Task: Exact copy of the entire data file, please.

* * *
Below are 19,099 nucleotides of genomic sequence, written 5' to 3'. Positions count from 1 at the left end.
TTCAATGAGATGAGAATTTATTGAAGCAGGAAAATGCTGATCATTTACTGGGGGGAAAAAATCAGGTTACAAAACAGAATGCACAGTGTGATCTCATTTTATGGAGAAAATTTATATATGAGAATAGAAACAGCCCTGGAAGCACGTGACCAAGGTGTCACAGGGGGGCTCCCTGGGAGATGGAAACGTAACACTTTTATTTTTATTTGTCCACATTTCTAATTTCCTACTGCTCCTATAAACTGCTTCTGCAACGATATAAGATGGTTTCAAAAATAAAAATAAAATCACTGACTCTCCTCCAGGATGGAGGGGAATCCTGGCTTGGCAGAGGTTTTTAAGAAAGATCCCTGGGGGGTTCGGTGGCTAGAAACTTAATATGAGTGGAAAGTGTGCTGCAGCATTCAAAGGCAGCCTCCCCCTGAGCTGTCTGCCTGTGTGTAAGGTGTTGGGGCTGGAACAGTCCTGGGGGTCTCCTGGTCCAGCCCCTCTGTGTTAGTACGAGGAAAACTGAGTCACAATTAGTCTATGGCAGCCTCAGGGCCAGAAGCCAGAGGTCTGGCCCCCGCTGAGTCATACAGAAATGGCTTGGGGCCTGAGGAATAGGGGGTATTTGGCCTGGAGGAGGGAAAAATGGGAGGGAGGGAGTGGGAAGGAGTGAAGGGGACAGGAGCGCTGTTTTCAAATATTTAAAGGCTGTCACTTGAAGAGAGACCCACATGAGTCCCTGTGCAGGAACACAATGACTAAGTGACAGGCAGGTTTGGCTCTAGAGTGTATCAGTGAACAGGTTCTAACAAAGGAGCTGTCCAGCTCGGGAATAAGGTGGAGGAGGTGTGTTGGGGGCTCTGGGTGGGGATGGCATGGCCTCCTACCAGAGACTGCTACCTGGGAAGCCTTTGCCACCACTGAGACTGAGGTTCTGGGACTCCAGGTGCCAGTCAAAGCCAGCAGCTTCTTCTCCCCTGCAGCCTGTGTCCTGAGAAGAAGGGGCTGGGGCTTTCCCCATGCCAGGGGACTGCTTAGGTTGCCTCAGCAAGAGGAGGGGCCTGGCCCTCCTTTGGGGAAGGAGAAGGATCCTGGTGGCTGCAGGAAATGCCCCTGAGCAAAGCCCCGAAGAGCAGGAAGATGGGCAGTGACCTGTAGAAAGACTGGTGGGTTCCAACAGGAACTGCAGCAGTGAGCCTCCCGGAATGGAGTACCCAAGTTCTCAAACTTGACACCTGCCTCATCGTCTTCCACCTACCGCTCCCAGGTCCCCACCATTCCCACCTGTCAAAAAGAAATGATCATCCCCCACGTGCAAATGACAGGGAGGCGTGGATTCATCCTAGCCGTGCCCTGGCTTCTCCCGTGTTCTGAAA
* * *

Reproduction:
Below are 19,099 nucleotides of genomic sequence, written 5' to 3'. Positions count from 1 at the left end.
TTCAATGAGATGAGAATTTATTGAAGCAGGAAAATGCTGATCATTTACTGGGGGGAAAAAATCAGGTTACAAAACAGAATGCACAGTGTGATCTCATTTTATGGAGAAAATTTATATATGAGAATAGAAACAGCCCTGGAAGCACGTGACCAAGGTGTCACAGGGGGGCTCCCTGGGAGATGGAAACGTAACACTTTTATTTTTATTTGTCCACATTTCTAATTTCCTACTGCTCCTATAAACTGCTTCTGCAACGATATAAGATGGTTTCAAAAATAAAAATAAAATCACTGACTCTCCTCCAGGATGGAGGGGAATCCTGGCTTGGCAGAGGTTTTTAAGAAAGATCCCTGGGGGGTTCGGTGGCTAGAAACTTAATATGAGTGGAAAGTGTGCTGCAGCATTCAAAGGCAGCCTCCCCCTGAGCTGTCTGCCTGTGTGTAAGGTGTTGGGGCTGGAACAGTCCTGGGGGTCTCCTGGTCCAGCCCCTCTGTGTTAGTACGAGGAAAACTGAGTCACAATTAGTCTATGGCAGCCTCAGGGCCAGAAGCCAGAGGTCTGGCCCCCGCTGAGTCATACAGAAATGGCTTGGGGCCTGAGGAATAGGGGGTATTTGGCCTGGAGGAGGGAAAAATGGGAGGGAGGGAGTGGGAAGGAGTGAAGGGGACAGGAGCGCTGTTTTCAAATATTTAAAGGCTGTCACTTGAAGAGAGACCCACATGAGTCCCTGTGCAGGAACACAATGACTAAGTGACAGGCAGGTTTGGCTCTAGAGTGTATCAGTGAACAGGTTCTAACAAAGGAGCTGTCCAGCTCGGGAATAAGGTGGAGGAGGTGTGTTGGGGGCTCTGGGTGGGGATGGCATGGCCTCCTACCAGAGACTGCTACCTGGGAAGCCTTTGCCACCACTGAGACTGAGGTTCTGGGACTCCAGGTGCCAGTCAAAGCCAGCAGCTTCTTCTCCCCTGCAGCCTGTGTCCTGAGAAGAAGGGGCTGGGGCTTTCCCCATGCCAGGGGACTGCTTAGGTTGCCTCAGCAAGAGGAGGGGCCTGGCCCTCCTTTGGGGAAGGAGAAGGATCCTGGTGGCTGCAGGAAATGCCCCTGAGCAAAGCCCCGAAGAGCAGGAAGATGGGCAGTGACCTGTAGAAAGACTGGTGGGTTCCAACAGGAACTGCAGCAGTGAGCCTCCCGGAATGGAGTACCCAAGTTCTCAAACTTGACACCTGCCTCATCGTCTTCCACCTACCGCTCCCAGGTCCCCACCATTCCCACCTGTCAAAAAGAAATGATCATCCCCCACGTGCAAATGACAGGGAGGCGTGGATTCATCCTAGCCGTGCCCTGGCTTCTCCCGTGTTCTGAAA